Markus Ralser awarded EMBO Gold Medal

Markus Ralser.

Markus Ralser

- Janie Airey

Crick group leader Markus Ralser has been awarded an European Molecular Biology Organisation (EMBO) Gold Medal for his work studying the origins, evolution and function of cell metabolism. 

The EMBO Gold Medal is awarded each year to young scientists for outstanding contribution to life sciences in Europe. 

This year, Markus Ralser, head of the Molecular Biology of Metabolism Laboratory at the Crick and head of biochemistry at the Charité University Medicine in Berlin, is one of only two researchers receiving the prestigious award. 

Markus has been recognised for his work advancing understanding of cell metabolism. He has developed new analytical methods to study metabolism and uncovered how the metabolic network can adapt to protect cells from changes in environment without needing changes in gene expression. 

His work has also shown that entire metabolic reaction sequences can occur in the absence of enzymes. This finding was the first experimental evidence for a ‘metabolism first’ hypothesis about the origin of life. 

While in recent years, his team have been working on new technologies to quantify enzymes and other proteins in thousands of samples, using machine-learning algorithms to identify interactions between genes and metabolic pathways.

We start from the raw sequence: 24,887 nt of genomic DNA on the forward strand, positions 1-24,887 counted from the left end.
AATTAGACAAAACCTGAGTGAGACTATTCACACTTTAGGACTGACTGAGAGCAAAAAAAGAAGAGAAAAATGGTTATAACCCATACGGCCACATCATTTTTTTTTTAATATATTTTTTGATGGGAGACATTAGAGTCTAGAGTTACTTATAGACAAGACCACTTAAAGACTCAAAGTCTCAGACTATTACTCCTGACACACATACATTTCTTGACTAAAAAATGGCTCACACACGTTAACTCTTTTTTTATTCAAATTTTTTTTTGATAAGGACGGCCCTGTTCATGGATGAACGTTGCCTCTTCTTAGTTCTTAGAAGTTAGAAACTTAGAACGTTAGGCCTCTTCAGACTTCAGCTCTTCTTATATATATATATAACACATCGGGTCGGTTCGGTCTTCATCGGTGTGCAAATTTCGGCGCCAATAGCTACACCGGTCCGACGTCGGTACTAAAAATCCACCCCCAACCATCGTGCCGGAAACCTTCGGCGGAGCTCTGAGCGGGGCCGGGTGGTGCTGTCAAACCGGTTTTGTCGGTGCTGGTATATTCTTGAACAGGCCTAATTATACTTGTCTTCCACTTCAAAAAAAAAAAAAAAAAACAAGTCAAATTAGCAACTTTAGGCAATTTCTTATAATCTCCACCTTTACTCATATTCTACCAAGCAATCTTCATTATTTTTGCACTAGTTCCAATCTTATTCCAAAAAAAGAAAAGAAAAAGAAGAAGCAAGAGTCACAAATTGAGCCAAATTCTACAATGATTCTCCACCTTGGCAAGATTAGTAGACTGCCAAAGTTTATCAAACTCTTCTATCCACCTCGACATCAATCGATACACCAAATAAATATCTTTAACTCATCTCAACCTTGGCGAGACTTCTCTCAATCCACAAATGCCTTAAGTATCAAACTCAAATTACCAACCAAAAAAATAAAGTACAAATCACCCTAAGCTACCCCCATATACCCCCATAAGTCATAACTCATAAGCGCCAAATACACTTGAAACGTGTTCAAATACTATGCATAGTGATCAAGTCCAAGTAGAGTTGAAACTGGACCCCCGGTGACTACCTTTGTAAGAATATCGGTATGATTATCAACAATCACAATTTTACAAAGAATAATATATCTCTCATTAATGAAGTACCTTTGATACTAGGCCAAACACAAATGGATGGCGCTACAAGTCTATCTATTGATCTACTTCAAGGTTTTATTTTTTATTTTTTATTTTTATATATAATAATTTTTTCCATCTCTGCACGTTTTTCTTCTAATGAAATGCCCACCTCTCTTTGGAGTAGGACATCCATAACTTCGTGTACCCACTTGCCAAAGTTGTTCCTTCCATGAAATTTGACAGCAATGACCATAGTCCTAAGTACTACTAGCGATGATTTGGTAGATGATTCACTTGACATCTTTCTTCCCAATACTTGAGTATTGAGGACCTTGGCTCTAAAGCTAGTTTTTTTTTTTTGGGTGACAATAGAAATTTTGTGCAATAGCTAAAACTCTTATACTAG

The second recipient of the EMBO Gold Medal this year is Sarah-Maria Fendt, from the VIB Center for Cancer Biology and KU Leuven. She has been recognised for work studying metabolic changes during cancer proliferation and metastasis formation.

Markus Rasler says: “It’s brilliant to receive this award. I was also so happy to hear that Sarah-Maria Fendt is the other recipient—I've known her for many years and she does fantastic work. It feels great that metabolism is back in focus.”

This year, Markus’ team have also re-focussed some of their work to study COVID-19. They developed a technique to identify proteins in the blood of patients with this disease and found 27 biomarkers that could be used to predict whether a patient is likely to become severely ill.

“When the pandemic hit Europe, we were working on a high-throughput proteomics pipeline and we were able to repurpose this to study COVID-19. We have been actively engaged in this research ever since and the potential markers we found could help doctors to predict how ill a patient will become and provide scientists with new targets for drug development,” added Markus.

EMBO Member Stephen Oliver at the University of Cambridge, says: “Markus is an impressive young molecular biologist who is performing cutting-edge research in metabolic systems biology, excelling in all domains of the subject: ‘omic’ analyses, mathematical modelling, and molecular genetics”. 


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